This month David discusses why he finds Walking Liberty half dollars to be one of the most appealing of United States coin types.
I just recently reached a milestone by completing my set of Walking Liberty half dollars. I should explain that this is actually the third time I’ve reached this goal, but each successive collection has been distinctive enough to provide its own challenges and learning experiences. I’m certainly not alone in finding this to be one of the most appealing of United States coin types, and it really lends itself to the assembling of a complete date and mint series. There are no really expensive issues to discourage the collector, a problem with its silver contemporaries the Mercury dime and the Standing Liberty quarter.
The first set of Walking Liberty halves I put together began with circulation finds in the mid-1960s. Half dollars, once a common sight in everyday commerce, had already started to fade from the scene, even while silver dimes and quarters remained plentiful. Most numismatic historians blame hoarding of the Kennedy half for the demise of this denomination, but it was already in decline by 1960. Though I didn’t have the means to buy rolls of half dollars, I did get a few different dates by going through my parents’ change or receiving my own change for purchases of model kits, Matchbox cars and other boyhood toys.
When I was ten or eleven I began to buy the missing issues from coin dealers’ boxes of mixed date, you-pick-‘em halves. At that time the going box rate for common dates at my favorite shop was 85¢, while the scarcer issues were in the $1.25 box. Common pieces include all dates 1934 and later, except the 1938-D. In this box I could also find the 1917-S Reverse mintmark and 1918-S halves, as well as 1920(P) and 1920-S; all of these were then considered to be worth little more than face value. The $1.25 box would nearly finish one’s set, with the exception of the 1916, 1919 1921 issues plus 1938-D. As this is written, any Walking Liberty half dollar is worth nearly $15 for its silver value alone!
The few remaining dates were bought sometime later with money earned mowing lawns, rounding up shopping carts, recycling soda bottles and other odd jobs. A 1919-D half dollar grading Fair is a sorry sight, but that pretty much sums up the better dates in this first collection. The most money spent to complete it was some $27.50 for a 1921(P) half in About Good given to me as a Christmas present one year.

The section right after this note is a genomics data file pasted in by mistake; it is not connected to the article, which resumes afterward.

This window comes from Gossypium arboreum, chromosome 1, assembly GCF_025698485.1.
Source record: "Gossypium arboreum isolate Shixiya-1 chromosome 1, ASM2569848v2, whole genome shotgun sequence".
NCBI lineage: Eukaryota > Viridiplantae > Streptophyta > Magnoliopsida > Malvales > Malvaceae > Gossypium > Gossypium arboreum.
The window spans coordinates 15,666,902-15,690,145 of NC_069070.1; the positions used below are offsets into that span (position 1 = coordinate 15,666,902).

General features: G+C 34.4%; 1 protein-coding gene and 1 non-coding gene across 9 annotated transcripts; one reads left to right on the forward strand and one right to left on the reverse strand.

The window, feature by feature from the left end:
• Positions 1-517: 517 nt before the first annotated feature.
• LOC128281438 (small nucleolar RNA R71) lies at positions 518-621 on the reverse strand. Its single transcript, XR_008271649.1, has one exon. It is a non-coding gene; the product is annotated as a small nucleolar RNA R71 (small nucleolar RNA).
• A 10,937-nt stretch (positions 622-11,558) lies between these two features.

In my late teens I became more serious about numismatics, and this early collection was now seen as nothing more than a dead asset that could be turned into spending money for much better pieces. It was a rude shock to be offered only silver value for all but the semi-key dates, but that was a valuable early lesson in the economics of the coin business. My interest leaned toward U. S. type coins and Seated Liberty halves at the time, so I was without a set of Walkers for ten years or so. When I got around to reassembling this series as an adult, my focus was on choice uncirculated coins for all issues 1934 and later, with the earlier dates being About Uncirculated. I did achieve this goal, and some particulars of this collection were detailed in my September 2008 column, so I won’t repeat them now. It too was eventually sold at auction, and I went another few years with no more than two or three high-grade Walking Liberty halves for my type set.
By now I was working at NGC and seeing my fill of gem coins on a daily basis, so my need to own such pieces had diminished considerably. In fact, I was more passionate about collecting coin boards and albums, as this satisfied my love of the coin hobby as an institution and offered the simplicity and charm that coin collecting had provided in childhood. The funny thing about having so many coin albums around is that they begin to whisper in your ear after awhile, pleading to be filled. In the mid-1990s the price of silver was very low, and it became a simple matter to obtain most of the Walking Liberty set at $2 per coin or thereabouts. Even the scarce coins cost no more than $200-300 each in grades that were compatible with the rest of the coins.
Having developed a very discriminating eye, I was careful to buy only problem-free circulated coins that had matching, original toning. Thus, the resulting set is pleasing to the eye and will be easy to sell when the time comes. The way prices have risen over the past ten years it is quite tempting to do so immediately, but this is the kind of collection that provides too much satisfaction to part with for quick cash. It is something I hope to share with grandchildren in an effort to impart my love of the hobby. They say it skips a generation, and I can only hope that’s true!
David W. Lange's column, “USA Coin Album,” appears monthly in the Numismatist, the official publication of the American Numismatic Association.